SEO Is Useless in 2024 (Write for Humans, Not for Robots)

I built a blog with 200k+ monthly visits in under a year—without doing any SEO.

This is a comprehensive guide on how to build a blog without SEO. As it turns out, you will grow your blog much faster by ditching SEO advice.

SEO—You Don’t Need It to Build a Successful Blog

SEO stands for Search Engine Optimization. It is one of the 21st-century buzzwords with a lot of hype.

But is SEO really needed?

To put it short, SEO involves domain knowledge coupled with expensive tools, backlink building, and strategic keyword insertion. The general belief is if you don’t do SEO, you can’t rank high on search engines.

If you are a blogger who worries about SEO, I bet you love this article.

These days, you don’t need to know what SEO means to build a successful blog. As a matter of fact, you will grow your blog way faster by ditching all the SEO advice and tools.

All you need to do is write informative and user-friendly content. After a couple of months of hard work, you start seeing your traffic go up.

From 0 to 200k+ Monthly Visits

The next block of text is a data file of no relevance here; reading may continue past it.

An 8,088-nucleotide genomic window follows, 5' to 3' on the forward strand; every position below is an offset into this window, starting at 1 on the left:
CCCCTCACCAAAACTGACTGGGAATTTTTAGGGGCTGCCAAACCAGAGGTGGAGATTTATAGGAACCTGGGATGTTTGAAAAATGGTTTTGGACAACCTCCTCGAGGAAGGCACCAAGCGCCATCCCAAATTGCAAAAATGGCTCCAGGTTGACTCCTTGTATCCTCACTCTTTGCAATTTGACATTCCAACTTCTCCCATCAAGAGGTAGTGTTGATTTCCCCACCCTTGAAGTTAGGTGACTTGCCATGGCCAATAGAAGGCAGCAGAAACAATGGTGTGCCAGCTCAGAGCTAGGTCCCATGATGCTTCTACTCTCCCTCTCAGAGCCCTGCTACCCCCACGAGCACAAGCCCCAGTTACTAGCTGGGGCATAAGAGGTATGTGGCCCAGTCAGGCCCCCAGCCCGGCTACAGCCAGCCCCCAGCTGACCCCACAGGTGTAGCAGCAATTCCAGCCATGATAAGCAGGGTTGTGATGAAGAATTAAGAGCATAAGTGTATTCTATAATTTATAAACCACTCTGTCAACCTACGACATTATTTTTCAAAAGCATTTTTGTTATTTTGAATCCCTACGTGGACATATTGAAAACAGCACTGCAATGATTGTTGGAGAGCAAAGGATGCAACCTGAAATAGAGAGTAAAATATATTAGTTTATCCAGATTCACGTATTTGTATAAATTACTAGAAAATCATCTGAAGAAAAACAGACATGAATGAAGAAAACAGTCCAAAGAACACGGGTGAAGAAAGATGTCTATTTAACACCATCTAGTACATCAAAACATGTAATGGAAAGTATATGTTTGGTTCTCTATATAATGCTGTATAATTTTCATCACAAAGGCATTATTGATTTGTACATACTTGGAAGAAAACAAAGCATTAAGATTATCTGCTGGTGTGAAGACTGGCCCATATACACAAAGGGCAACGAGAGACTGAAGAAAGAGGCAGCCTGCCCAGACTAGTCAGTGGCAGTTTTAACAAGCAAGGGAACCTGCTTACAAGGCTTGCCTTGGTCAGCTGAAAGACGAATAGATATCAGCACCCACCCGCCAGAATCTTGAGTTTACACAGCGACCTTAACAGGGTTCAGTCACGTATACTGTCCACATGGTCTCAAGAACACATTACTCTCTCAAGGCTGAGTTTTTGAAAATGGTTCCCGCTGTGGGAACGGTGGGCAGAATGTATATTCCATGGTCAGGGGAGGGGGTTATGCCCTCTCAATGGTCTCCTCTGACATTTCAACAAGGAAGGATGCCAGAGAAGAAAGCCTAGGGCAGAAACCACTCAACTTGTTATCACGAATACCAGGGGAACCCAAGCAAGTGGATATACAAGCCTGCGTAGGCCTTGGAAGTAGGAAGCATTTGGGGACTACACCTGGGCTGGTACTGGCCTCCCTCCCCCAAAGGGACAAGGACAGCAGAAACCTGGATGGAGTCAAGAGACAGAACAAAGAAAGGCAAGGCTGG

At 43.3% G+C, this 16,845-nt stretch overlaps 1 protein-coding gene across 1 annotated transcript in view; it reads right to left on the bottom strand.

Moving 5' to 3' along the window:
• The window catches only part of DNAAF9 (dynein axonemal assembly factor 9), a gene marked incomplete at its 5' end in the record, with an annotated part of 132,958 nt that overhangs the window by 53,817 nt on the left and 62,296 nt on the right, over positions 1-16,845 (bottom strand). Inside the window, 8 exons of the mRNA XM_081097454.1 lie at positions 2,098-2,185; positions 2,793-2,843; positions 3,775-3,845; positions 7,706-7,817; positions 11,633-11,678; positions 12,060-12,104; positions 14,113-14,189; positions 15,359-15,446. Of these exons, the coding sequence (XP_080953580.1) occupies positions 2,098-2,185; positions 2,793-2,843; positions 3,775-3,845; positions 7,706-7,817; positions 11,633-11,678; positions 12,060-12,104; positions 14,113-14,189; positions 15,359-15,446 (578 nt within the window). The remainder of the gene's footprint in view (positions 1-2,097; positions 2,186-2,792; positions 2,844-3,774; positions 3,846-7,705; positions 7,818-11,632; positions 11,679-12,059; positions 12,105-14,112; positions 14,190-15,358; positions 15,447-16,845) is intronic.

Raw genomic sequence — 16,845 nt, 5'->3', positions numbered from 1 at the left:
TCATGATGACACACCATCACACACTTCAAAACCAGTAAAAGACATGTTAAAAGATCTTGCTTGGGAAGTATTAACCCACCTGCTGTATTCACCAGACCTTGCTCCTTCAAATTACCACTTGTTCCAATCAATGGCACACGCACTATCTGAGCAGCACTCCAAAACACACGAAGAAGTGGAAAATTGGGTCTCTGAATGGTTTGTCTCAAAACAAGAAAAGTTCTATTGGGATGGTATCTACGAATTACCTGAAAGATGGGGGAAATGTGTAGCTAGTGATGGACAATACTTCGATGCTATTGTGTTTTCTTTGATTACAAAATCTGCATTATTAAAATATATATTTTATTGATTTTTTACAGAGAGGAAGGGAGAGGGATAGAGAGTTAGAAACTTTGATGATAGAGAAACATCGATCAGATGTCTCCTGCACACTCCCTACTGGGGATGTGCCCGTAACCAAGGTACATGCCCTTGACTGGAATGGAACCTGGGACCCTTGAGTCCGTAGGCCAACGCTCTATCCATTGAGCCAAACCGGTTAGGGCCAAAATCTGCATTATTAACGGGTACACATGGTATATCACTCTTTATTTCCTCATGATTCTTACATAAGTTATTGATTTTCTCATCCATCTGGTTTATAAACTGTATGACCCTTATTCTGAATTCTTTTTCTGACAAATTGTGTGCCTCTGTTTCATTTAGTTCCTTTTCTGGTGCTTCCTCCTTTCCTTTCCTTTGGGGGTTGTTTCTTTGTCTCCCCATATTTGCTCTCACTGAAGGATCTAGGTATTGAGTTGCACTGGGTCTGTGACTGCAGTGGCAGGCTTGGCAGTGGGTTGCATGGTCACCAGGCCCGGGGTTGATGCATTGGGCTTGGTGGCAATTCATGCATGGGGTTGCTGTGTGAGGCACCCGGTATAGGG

I grew my website from 0 to 200,000+ monthly visits in less than a year during 2021–2022.

Now I’m making a full income from affiliate marketing, freelancing, and advertisements on my blog.

For the sake of clarity, I’m not talking about a blog. Instead, I have my own website I’ve grown.

To build this big of an audience, I only focused on writing quality content. Nothing else.

So my blueprint for blogging success has:

  • No SEO
  • No expensive tools
  • No previous experience in blogging
  • No backlink building/outreach
  • No pre-built audience
  • No content outsourcing
  • No guest posts (no writing nor accepting)
  • No promotion on social media

All you need to do is solve readers’ problems by writing comprehensive guides.

Google clicks and impressions
Google Search Console data for my site in the past 28 days